Sugden: “GLORY is the UFC of kickboxing”

Sugden: “GLORY is the UFC of kickboxing”

Wednesday, Jul 12 2017

Madison Square Garden is to the fight game what Fenway Park is to baseball, the Boston Garden to basketball or Wimbledon to tennis: an iconic venue, the name of which instantly conjures up the ghosts of past greats.

Muhammad Ali fought there. So too Rocky Marciano, Joe Louis, Roberto Duran, Joe Frazier, Jack Dempsey and 'Sugar' Ray Robinson. For fight fans this is hallowed ground and onto it, on July 14th, steps 19-year-old British featherweight standout Bailey Sugden (8-1). He is mindful of the significance.

“People spend an entire career fighting and never get to compete in Madison Square Garden. I'm just 19 years old and I've been invited to compete there. It's a huge honor. And I'm only getting started,” he says.

“My brother Chad [Sugden] fought for GLORY in Las Vegas and that's another place you always want to fight if you are a fighter, and I also want to fight there. But I think Madison Square Garden is another level again.” 

Sugden comes from a fighting family. His father Dean was a champion kickboxer in his day and his brothers Chad and Regis are both professional fighters. Chad was a successful amateur boxer turned kickboxer and has now returned to boxing as a professional. Regis competes in Mixed Martial Arts; both are older than Bailey.

“My father is a massive influence on me, obviously. I was about six years old when he won his world title and I remember getting in the ring after he got his belt and I was stood there shadowboxing. I think that moment, being part of that, gave me the bug,” laughs Bailey.

“I started training at the age of five and from the age of ten I was taking competition seriously. Having my father and older brothers as fighters themselves helped me a lot and sparring with my two brothers is great. They are my hardest training partners by far.

“Right now Chad is pursuing professional boxing and doing well for himself. He was a very talented amateur boxer when he was younger, he won a silver medal in the Golden Gloves. He then turned to kickboxing and honestly I think he could beat any welterweight in GLORY right now if he wanted to, but GLORY 23 in Las Vegas was his last kickboxing fight before he went pro as a boxer.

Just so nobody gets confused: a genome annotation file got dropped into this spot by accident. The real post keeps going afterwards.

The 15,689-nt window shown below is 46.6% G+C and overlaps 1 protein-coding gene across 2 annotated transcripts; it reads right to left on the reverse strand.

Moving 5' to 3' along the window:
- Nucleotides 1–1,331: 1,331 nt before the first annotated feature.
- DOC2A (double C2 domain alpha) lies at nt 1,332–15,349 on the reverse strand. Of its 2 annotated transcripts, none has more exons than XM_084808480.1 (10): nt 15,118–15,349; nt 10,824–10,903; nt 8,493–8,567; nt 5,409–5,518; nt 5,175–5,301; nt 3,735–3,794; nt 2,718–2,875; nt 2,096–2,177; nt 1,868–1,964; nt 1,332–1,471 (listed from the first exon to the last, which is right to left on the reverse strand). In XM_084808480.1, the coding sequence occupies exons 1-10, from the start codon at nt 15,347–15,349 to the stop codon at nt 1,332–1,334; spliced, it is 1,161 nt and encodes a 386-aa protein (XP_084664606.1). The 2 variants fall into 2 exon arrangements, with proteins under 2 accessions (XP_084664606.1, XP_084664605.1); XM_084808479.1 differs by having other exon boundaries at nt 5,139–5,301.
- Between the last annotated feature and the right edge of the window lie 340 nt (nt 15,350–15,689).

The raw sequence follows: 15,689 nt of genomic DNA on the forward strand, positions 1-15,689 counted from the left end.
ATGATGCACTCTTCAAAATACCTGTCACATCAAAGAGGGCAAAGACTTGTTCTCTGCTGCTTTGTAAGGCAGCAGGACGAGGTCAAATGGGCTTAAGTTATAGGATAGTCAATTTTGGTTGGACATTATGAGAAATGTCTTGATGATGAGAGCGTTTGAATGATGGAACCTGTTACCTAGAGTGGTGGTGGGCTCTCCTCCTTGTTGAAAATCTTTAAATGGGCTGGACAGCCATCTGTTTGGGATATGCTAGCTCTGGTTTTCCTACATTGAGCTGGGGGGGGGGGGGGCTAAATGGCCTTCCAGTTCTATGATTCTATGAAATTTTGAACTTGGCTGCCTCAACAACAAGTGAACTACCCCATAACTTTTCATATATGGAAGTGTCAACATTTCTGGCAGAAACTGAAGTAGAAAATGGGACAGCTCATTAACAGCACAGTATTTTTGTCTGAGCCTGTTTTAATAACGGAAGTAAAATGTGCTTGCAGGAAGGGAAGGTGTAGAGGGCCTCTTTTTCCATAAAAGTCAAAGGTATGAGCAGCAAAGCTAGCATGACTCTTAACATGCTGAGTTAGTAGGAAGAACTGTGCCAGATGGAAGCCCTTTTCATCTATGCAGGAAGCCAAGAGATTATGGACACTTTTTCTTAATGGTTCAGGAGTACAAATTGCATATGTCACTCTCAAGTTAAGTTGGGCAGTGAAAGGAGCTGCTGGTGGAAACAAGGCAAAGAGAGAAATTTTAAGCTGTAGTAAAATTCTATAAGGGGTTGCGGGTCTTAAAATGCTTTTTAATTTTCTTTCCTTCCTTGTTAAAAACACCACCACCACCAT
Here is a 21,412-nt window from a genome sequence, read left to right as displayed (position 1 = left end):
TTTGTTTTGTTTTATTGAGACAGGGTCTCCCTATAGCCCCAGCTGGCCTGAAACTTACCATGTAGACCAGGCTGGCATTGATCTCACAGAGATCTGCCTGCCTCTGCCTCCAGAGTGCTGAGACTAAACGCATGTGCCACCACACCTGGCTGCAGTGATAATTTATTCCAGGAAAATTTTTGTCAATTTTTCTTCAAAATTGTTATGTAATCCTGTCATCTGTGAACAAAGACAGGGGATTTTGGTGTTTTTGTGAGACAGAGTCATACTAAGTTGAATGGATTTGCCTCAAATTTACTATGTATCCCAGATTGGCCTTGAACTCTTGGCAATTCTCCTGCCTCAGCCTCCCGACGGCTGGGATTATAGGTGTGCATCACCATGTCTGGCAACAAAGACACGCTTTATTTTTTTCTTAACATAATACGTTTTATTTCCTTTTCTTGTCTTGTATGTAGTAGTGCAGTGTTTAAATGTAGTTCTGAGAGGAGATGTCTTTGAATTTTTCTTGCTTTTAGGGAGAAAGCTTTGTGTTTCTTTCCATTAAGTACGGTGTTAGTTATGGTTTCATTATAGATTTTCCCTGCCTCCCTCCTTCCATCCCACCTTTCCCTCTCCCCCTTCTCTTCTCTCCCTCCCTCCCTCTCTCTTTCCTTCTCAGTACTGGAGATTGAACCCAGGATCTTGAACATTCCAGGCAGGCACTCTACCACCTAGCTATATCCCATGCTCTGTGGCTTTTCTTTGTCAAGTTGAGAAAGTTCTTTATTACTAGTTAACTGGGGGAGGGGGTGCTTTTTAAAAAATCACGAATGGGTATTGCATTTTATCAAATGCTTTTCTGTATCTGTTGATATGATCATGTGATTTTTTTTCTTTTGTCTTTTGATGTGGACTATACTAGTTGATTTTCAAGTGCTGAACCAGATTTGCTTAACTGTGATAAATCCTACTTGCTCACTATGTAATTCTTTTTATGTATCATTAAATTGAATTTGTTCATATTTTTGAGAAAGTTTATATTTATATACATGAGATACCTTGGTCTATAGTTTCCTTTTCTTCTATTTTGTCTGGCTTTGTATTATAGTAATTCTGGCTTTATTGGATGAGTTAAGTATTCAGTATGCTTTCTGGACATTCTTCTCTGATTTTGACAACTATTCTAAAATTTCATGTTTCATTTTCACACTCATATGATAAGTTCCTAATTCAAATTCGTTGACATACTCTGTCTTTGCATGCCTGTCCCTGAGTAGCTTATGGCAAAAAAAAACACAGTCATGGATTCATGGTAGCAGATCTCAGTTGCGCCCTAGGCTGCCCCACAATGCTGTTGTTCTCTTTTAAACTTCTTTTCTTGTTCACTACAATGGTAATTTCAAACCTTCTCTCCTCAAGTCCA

“Regis has gone 3-1 as a professional MMA fighter and right now he is looking to get find the best promoters in the UK and get busy. He's not looking to sign long-term deals right now because he wants to fight frequently. I think it's great that all three brothers are in different sports because it means our gym will have three world champions in different disciplines!”

Championship titles are things that none of the brothers are strangers to, having met with success after success in their chosen fields. Even Bailey, the youngest of the three, has held numerous titles, though he says that in kickboxing the GLORY title is “the only one that really matters to me”.

Among the best of the 19-year-olds credits are three from the World Kickboxing Association (WKA). In 2008 he won the WKA British Open Championships in his weight class. In 2009 he won the gold medal in the World Championships, held that year in Spain, and in 2013 he travelled to Latvia to win a silver medal in the same competition.

Bailey is also a two-time winner of the 'Five Nations' competition. This league was modelled on the 'Six Nations' rugby tournament and saw champions and contenders from five nations – England, Ireland, Scotland, Wales and Northern Ireland – battle it out to determine which of them was top dog in northern Europe.

All of this has him entering GLORY at #17 in the featherweight rankings. It is a lowly position, far removed from the lofty heights that such names as Robin van Roosmalen and Giga Chikadze occupy but, for Bailey, it is all just a matter of time.

“I'm ranked #17 and I think that's fair. I didn't fight in GLORY yet and you never know where you are 'til you fight there. The best of the best are there, it's the UFC of kickboxing. But I am planning to climb fast as I can,” he says. 

“That's why I was so focused on getting into GLORY. The only world title which matters is the GLORY world title. First things first, I have to beat Arthur Sorsor in New York. He looks like a machine, but I don't think he can handle me. After that, yeah, I am looking to work my way towards Roosmalen, or whoever has the belt.”

GLORY 43 NEW YORK takes place Friday, July 14 at Madison Square Garden in New York City, New York.